Ukrainian voters went to the polls on January 17 to choose their next president. As foreshadowed by the past year of public opinion surveys, Prime Minister Yuliya Tymoshenko will face Regions Party leader Victor Yanukovych in a February 7 run-off.
Yanukovych polled 35.4 percent to Tymoshenko’s 25 percent, with the rest of the vote scattered among 16 other candidates. Under Ukraine’s election laws, a candidate must take 50 percent to win outright. Turnout was nearly 67 percent, terrific by American standards but low for Ukraine. That’s understandable given the frustration with President Victor Yushchenko and the governments that have run the country since the 2004 Orange Revolution.
The election process won plaudits. The Organization for Security and Cooperation in Europe (OSCE) monitoring mission reported the election was “of high quality” and “met most OSCE and Council of Europe commitments.” This is the fourth consecutive national ballot conducted in Ukraine that has earned high democratic marks, and Ukraine is the only post-Soviet state to merit a “fully free” rating from Freedom House – something to bear in mind when commentators suggest the end of the Orange Revolution.
Ukraine now faces a three-week campaign leading to the run-off on February 7. Three questions will determine whether Yanukovych or Tymoshenko wins the presidency.
First, Yanukovych has been consistent as a politician. Ukrainian voters know what they will get if he becomes president. They are less certain about Tymoshenko. As president, would she be the populist of 2005 or the more conservative and prudent leader of 2009? How she answers that question could prove critical to her presidential hopes.
Second, Tymoshenko is a more focused, energetic and driven campaigner than Yanukovych, and the election is now a one-on-one fight. Her team is confident thatshe will chip away at Yanukovych’s first round victory margin, but will her drive and energy suffice to close the ten-point lead that Yanukovych scored on January 17?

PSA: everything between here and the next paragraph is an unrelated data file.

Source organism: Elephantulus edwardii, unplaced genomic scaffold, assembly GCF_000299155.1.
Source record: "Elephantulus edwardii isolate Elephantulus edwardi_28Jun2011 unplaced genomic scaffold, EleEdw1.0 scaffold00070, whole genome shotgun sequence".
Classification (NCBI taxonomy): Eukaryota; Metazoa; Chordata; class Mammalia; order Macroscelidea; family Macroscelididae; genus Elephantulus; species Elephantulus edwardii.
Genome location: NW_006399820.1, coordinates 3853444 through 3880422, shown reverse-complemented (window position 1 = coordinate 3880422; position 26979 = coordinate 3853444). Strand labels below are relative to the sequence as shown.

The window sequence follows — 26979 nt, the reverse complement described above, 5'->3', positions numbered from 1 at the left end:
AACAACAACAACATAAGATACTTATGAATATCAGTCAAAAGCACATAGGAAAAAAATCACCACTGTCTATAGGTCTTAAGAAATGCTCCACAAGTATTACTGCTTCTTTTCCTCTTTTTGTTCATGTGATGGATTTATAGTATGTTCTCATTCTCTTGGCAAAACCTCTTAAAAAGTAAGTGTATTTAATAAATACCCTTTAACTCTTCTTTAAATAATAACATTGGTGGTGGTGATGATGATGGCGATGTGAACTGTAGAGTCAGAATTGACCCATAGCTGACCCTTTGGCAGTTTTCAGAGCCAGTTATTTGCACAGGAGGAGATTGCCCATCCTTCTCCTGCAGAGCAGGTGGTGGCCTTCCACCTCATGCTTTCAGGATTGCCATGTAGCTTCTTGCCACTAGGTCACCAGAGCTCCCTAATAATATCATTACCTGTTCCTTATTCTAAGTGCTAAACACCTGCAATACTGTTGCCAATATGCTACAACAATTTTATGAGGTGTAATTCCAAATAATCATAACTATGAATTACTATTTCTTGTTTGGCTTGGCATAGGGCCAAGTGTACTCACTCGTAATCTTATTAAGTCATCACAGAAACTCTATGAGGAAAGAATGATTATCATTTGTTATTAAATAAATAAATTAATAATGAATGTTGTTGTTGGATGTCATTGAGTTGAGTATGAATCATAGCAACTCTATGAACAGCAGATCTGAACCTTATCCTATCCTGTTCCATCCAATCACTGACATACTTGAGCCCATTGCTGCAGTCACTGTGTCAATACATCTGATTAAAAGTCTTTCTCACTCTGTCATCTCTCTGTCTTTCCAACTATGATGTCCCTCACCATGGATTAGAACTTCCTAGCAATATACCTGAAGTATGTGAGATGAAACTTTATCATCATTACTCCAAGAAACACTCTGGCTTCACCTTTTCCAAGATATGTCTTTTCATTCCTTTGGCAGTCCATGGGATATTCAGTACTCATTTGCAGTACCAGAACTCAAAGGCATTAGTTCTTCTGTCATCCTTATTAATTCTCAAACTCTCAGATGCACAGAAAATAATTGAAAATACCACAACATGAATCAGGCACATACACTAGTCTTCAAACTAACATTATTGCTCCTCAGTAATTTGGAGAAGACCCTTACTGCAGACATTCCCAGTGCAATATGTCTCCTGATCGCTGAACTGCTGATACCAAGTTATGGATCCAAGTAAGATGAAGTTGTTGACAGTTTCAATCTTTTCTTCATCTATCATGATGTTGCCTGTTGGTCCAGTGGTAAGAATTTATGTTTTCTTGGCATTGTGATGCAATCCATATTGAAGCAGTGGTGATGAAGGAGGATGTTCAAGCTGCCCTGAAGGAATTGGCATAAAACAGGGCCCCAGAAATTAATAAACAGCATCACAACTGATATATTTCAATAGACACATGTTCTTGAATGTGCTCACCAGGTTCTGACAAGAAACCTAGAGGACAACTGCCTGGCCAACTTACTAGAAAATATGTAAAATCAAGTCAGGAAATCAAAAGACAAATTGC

Third, who will the also-rans endorse and to whom will their voters turn in the run-off? Serhiy Tyhypko ran a surprisingly strong campaign to win 13 percent, and Arseniy Yatseniuk won nearly seven percent. Both are playing coy for now, but the Tymoshenko and Yanukovych camps are already reaching out with promises of prime ministerships and other political offers.
And what about Yushchenko? He placed fifth as voters held him primarily responsible for not doing more to build on the promise of the Orange Revolution. He deserves credit for his democratic instincts. Yanukovych’s return to political prominence after being cast aside following the Orange Revolution reflects the democratic space that Yushchenko created. But his overall record was one of too many missed opportunities and too few achievements.
Most of Yushchenko’s voters will likely go to Tymoshenko in the run-off. It will be interesting to see where Yushchenko’s own vote goes. His campaign appeared aimed less at winning reelection than at tearing down Tymoshenko. Will he endorse Yanukovych, his opponent in 2004, over his former ally? That would provide a truly ironic footnote to the history of the Orange Revolution.
Finally, what happened to the enterprising candidate who changed his name to Protivsikh? That translates in Ukrainian as “against all.” While perhaps appreciating the humor, Ukrainian voters took their votes seriously. Mr. Protivsikh wound up with a fifteenth place finish, trailing well behind the “Proti Vsikh” against all category in eighth.
ISIS is also keen to target Italy now because it’s one of the few major European countries it hasn’t yet struck. They’re hoping to inspire violence there so that they can say, in effect, 'we’ve already attacked your capitals in London, in Paris, and in Barcelona, and now we’ve attacked Rome. There’s nowhere we can’t reach.'